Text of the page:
‘Justice League’: Can Zack Snyder Marvel-ize DC?

Zack Snyder
Zack Snyder
(Carolyn Cole / Los Angeles Times)

Zack Snyder may not have been the name most often seen atop fans’ lists as their dream “Justice League” director. But he turned out a hit in “Man of Steel” and is working away on an expansion of that world in the movie tentatively titled “Batman vs. Superman.”

So it wasn’t a total stunner that Warner Bros. is sticking with Snyder for “Justice League,” as the Wall Street Journal reported Sunday in an article that also confirmed the studio finally has plans to make the movie based on the DC Comics characters in the first place. A story in the Hollywood Reporter then followed, saying the studio plans to shoot the film on the heels of “Batman vs. Superman” -- significantly choosing not to wait to see where that film lands commercially.

Warner Bros. head of production Greg Silverman explained the Snyder choice simply. “It will be a further expansion of this universe,” he told the Journal. “‘Superman vs. Batman’ will lead into ‘Justice League.’”

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He was only beginning to hint at the deeper rationale.

There have been two major trends that have worked in this era of comic-book cinema. One is to entrust a franchise to a single director (Chris Nolan with Batman, Sam Raimi with Spider-Man and now Marc Webb with the Spider-Man reboot, all of them taking the reins for three movies apiece).

The other is, as Silverman implied, to add characters in successive films so that you soon have one supergroup of a movie (Marvel, which with one exception has resisted the first trend of repeat directors, innovated this approach, with the Thor, Iron Man and Captain America films all leading to “The Avengers.”)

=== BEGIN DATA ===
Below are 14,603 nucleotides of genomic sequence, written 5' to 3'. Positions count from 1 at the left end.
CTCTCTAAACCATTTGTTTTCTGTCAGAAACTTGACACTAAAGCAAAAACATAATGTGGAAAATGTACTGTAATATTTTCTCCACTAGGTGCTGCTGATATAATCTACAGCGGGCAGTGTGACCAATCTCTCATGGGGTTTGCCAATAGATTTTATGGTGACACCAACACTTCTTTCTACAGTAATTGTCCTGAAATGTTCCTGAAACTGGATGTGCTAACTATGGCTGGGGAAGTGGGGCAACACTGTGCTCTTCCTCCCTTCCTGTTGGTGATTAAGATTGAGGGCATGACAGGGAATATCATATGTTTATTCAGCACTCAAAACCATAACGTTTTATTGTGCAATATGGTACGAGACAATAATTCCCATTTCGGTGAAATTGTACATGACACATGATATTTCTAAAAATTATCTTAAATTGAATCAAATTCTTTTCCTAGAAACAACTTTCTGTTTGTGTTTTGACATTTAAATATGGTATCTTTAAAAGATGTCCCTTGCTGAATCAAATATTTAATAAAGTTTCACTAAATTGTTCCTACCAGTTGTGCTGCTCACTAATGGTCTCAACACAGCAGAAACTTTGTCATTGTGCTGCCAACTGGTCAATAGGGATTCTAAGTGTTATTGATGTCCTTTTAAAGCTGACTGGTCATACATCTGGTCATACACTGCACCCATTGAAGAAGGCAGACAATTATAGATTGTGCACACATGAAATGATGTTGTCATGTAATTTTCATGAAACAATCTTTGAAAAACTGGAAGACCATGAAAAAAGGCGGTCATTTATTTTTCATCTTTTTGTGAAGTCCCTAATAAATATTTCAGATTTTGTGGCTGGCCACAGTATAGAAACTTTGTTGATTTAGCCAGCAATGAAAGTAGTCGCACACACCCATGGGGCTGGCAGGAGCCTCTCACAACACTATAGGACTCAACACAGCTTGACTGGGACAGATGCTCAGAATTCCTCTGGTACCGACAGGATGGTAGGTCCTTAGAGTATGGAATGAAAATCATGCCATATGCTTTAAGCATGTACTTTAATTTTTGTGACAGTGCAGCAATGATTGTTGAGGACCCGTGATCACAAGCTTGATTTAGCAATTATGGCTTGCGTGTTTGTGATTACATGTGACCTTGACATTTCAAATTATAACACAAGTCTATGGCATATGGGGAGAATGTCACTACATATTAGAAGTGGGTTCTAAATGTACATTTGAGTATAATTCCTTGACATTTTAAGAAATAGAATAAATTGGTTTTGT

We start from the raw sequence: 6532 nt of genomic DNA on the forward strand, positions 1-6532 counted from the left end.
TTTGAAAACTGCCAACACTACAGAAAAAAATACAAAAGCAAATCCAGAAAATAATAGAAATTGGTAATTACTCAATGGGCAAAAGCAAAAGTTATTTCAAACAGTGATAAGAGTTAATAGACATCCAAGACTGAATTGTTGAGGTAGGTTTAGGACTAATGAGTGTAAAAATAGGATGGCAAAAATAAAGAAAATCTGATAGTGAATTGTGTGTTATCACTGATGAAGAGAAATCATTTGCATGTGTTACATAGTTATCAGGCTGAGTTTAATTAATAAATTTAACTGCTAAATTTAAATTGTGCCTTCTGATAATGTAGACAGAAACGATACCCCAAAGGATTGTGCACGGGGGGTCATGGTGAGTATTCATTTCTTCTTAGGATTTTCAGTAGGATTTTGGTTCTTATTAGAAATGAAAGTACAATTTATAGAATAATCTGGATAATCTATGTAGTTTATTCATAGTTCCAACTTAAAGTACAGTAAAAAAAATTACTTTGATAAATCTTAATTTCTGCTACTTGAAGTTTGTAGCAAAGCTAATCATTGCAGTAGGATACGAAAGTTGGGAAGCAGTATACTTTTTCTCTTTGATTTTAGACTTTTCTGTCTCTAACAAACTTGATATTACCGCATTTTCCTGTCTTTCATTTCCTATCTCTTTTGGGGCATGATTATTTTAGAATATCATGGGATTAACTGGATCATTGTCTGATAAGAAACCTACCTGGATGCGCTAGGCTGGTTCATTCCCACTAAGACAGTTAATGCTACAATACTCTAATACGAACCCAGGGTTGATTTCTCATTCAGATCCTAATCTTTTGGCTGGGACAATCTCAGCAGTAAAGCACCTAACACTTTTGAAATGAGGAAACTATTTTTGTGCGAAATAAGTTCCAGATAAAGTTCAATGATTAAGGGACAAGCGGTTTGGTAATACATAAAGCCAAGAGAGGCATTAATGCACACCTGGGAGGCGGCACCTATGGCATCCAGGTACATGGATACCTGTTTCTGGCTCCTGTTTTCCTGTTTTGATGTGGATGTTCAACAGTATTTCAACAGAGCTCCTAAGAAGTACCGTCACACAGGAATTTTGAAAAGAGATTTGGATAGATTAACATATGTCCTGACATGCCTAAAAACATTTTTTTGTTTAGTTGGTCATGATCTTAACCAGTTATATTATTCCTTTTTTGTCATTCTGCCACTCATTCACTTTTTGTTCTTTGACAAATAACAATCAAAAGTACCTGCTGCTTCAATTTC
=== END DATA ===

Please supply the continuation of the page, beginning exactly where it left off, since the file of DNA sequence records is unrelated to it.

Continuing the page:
With “Justice League,” Warner Bros. is now attempting both of these trends -- a buildup from “Man of Steel” and “Batman vs. Superman” and an attempt to bring all three movies under the same director.


On paper it’s a good idea. Filmic universes are smart not only narratively but on the marketing front as well, with each movie coming as a kind of de facto advertisement for the one you’re planning later. Meanwhile, trilogies tend to work better when guided by one master, who can conceive of a larger world and also learn from mistakes on each film.

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Whether it actually works is another matter. There’s a chance for some serious superhero overload by 2018 (or later) when “Justice League” is likely to hit, a point at which we’ll have at least another “Avengers,” a third Spider-Man film and that second ‎Superman movie.

And though a trilogy in the hands of a single director is theoretically a good idea, it of course ultimately depends on who that director is. Snyder has had as many misses (“Sucker Punch,” “Watchmen”) as hits (“Man of Steel,” “300”). His emphasis on visual style makes for strong individual set pieces, but it’s less clear that that will translate to the kind of long-form storytelling required for three movies about the same characters.


The move by Warner Bros. is a vote of confidence in Snyder as he holds the reins of the studio’s best-known property, and also a sign that the studio has been studying what’s been effective in the past. But one needs powers beyond X-ray vision to see whether it works years from now.


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